My time in Xi’an was brief, but fun. In two days I saw the Terracotta Army, I sampled the culinary delights of Xi’an’s vibrant Muslim quarter, I witnessed a huge and tacky water fountain/light display at the ‘Big Wild Goose Pagoda’, and along the way met many interesting people from around the globe. The obvious highlight was the Terracotta Army, which I did on a tour with twenty other hostellers. We were ably guided by Zha Zha (not sure about pinyin spelling) who provided not altogether intentional humour with her eccentric mannerisms and her direct delivery. The presentation of the army hardly did justice to such an extraordinary recovery from China’s distant past. Visitors were provided almost nothing in the way of background information and the three pits were set among some of the least remarkable buildings you will ever see. Despite this, the awe-inspiring wonder instilled by the grandeur of this frankly barmy undertaking was plenty enough to satisfy me.

My journey to Beijing, from where I am now writing this blog, was a small improvement on the train to Xi’an. And that has a lot to do with the fact it took half the time. The other redeeming feature of this train journey was that it was a high-speed train, allowing a reasonable amount of space for those few of us who weren’t able to get a seat reservation. Just like the first train I found myself trying to communicate in a mixture of English and Chinese with fellow passengers. In the past few days I’ve used far more Chinese than I ever did back in Shishan. This has mostly to do with the fact I have been travelling alone and I have left Guangdong far behind. The latter hours on that train were blighted by a few rowdy men in our carriage. They were quaffing cups of rice wine to the extent that the smell of it drifted through to our hovel at the end of the carriage.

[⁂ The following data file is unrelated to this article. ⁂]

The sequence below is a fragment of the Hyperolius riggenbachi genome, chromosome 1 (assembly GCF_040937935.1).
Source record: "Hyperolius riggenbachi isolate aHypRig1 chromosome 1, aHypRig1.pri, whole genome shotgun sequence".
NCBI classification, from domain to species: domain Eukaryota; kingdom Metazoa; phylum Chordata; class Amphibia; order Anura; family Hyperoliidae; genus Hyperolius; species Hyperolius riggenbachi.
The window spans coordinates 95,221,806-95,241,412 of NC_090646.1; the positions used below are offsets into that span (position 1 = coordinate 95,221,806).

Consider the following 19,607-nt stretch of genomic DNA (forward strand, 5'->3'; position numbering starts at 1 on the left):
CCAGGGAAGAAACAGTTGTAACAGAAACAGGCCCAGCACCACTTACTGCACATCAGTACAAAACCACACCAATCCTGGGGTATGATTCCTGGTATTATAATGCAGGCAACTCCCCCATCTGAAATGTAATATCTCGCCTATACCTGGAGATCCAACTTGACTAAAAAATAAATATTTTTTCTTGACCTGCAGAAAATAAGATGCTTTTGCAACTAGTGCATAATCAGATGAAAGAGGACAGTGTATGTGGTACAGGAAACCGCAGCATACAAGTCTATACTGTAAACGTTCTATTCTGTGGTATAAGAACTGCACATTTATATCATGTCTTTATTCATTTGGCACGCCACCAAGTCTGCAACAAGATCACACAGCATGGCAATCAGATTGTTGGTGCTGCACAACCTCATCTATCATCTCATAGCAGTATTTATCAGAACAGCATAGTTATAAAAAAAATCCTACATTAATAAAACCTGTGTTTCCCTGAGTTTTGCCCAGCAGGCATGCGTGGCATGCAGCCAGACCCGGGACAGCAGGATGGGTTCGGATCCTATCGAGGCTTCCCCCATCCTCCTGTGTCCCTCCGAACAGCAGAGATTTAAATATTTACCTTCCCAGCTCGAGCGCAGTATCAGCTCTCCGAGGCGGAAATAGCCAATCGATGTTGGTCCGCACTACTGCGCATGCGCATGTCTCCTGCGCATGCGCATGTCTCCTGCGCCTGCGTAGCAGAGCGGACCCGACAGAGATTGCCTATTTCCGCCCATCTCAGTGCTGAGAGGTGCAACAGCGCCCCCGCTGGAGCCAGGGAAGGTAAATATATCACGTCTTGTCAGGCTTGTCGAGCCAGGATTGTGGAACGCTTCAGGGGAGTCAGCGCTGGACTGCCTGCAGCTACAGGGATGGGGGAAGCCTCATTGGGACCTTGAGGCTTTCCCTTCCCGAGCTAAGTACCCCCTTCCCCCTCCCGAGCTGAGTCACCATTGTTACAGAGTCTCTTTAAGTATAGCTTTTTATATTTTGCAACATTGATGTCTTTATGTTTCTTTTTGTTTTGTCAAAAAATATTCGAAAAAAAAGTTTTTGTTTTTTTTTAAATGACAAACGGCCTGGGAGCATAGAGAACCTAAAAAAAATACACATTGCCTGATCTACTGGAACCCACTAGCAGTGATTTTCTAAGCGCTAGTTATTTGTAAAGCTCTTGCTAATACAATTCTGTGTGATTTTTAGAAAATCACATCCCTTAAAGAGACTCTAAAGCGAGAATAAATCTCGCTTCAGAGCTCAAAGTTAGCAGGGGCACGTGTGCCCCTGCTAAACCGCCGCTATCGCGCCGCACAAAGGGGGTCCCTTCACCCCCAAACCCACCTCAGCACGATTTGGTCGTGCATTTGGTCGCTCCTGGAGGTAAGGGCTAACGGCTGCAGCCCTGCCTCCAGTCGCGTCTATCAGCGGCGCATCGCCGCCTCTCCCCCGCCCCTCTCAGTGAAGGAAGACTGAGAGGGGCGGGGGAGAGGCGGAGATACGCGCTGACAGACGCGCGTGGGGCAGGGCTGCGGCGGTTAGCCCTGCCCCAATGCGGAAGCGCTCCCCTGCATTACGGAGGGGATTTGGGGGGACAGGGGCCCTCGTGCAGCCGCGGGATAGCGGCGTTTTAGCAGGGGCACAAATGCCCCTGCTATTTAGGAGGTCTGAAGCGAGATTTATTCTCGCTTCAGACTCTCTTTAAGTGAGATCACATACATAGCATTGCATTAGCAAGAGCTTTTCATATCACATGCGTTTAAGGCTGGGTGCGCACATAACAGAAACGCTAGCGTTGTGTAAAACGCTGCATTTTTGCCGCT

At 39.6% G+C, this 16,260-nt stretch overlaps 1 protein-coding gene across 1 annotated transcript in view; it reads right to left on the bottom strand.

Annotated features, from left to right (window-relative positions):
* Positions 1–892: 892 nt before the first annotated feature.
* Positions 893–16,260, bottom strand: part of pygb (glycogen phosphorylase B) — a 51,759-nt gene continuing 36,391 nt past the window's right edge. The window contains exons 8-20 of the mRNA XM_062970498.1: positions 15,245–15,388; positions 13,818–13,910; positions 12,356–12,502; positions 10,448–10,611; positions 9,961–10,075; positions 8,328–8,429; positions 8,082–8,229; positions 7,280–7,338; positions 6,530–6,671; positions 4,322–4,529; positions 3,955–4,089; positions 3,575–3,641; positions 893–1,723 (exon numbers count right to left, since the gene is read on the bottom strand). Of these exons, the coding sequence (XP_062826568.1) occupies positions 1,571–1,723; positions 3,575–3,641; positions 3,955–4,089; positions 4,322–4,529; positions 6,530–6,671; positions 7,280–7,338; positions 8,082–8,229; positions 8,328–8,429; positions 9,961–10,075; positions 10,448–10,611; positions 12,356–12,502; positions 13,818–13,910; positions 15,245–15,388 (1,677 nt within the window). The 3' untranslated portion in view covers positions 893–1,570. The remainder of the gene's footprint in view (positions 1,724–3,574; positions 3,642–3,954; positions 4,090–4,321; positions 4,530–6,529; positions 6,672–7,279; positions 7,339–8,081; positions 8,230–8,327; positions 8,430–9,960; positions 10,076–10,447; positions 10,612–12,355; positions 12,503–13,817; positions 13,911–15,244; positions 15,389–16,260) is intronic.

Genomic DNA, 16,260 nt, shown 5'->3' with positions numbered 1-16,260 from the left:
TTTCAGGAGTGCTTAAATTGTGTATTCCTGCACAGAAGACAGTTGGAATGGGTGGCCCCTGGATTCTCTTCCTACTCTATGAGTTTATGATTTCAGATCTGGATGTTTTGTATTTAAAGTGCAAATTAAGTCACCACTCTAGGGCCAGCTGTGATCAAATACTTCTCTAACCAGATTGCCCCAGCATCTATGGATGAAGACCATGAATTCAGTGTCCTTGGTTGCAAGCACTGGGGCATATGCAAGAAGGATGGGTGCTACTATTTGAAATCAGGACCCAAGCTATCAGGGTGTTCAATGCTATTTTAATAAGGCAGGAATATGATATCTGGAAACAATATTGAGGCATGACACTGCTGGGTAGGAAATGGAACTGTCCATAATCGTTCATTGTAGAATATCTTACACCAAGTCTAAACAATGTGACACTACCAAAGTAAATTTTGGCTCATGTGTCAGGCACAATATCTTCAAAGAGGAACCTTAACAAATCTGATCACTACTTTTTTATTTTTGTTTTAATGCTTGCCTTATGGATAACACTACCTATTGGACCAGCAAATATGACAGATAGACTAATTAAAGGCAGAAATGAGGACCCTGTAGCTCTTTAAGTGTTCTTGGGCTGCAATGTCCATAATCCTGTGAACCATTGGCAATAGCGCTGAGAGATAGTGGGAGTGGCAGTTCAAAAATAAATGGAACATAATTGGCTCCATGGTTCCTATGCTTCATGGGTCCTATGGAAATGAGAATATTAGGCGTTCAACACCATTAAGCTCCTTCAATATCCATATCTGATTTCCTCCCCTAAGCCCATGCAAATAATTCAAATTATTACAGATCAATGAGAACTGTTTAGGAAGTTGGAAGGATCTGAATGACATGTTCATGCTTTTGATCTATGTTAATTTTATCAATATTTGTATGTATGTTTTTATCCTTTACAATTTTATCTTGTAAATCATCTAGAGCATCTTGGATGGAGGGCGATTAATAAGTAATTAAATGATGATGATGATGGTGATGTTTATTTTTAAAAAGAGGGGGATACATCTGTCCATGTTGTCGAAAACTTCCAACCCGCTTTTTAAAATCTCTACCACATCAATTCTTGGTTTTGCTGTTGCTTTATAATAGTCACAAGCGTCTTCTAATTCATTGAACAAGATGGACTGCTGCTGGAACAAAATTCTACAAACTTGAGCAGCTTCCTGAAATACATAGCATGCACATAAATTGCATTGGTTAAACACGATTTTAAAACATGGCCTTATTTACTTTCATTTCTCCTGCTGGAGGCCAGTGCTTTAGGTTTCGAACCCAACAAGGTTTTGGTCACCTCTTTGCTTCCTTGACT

My arrival in Beijing was miserable. After saying goodbye to my travel companion I headed to the taxi rank. The queue was so appallingly long that I didn’t even get to the end before I decided I’d be better off braving the thunderstorm outside the station in search of a taxi. I asked a number of taxi drivers, who didn’t even pretend to disguise their attempts to extort me. Eventually I found a decent taxi driver who put on the meter without me even asking. The map in my guide wasn’t completely clear so I decided not to trouble the taxi driver to find the door when neither of us had a clue. Armed with at least a vague map and the address of my hostel in Pinyin I thought it would be simple enough to find my way from the main street where the taxi dropped me off. This turned out to be a rash assumption. Already around 9:30 by the time our train arrived, I didn’t find our well hidden hostel until around midnight! I expected to find Jo, my travel companion until Moscow in three weeks, at the hostel. But with no Jo in sight and an empty stomach I went in search of food. My Chinese was again put to the test as I was able to acquire a delicious slap-dash meal just around the corner. Jo finally arrived at around 3am, heavily delayed by her flight. Drowsy, but in good spirits, we were finally united and ready to undertake our transsiberian adventure together.

Great North Run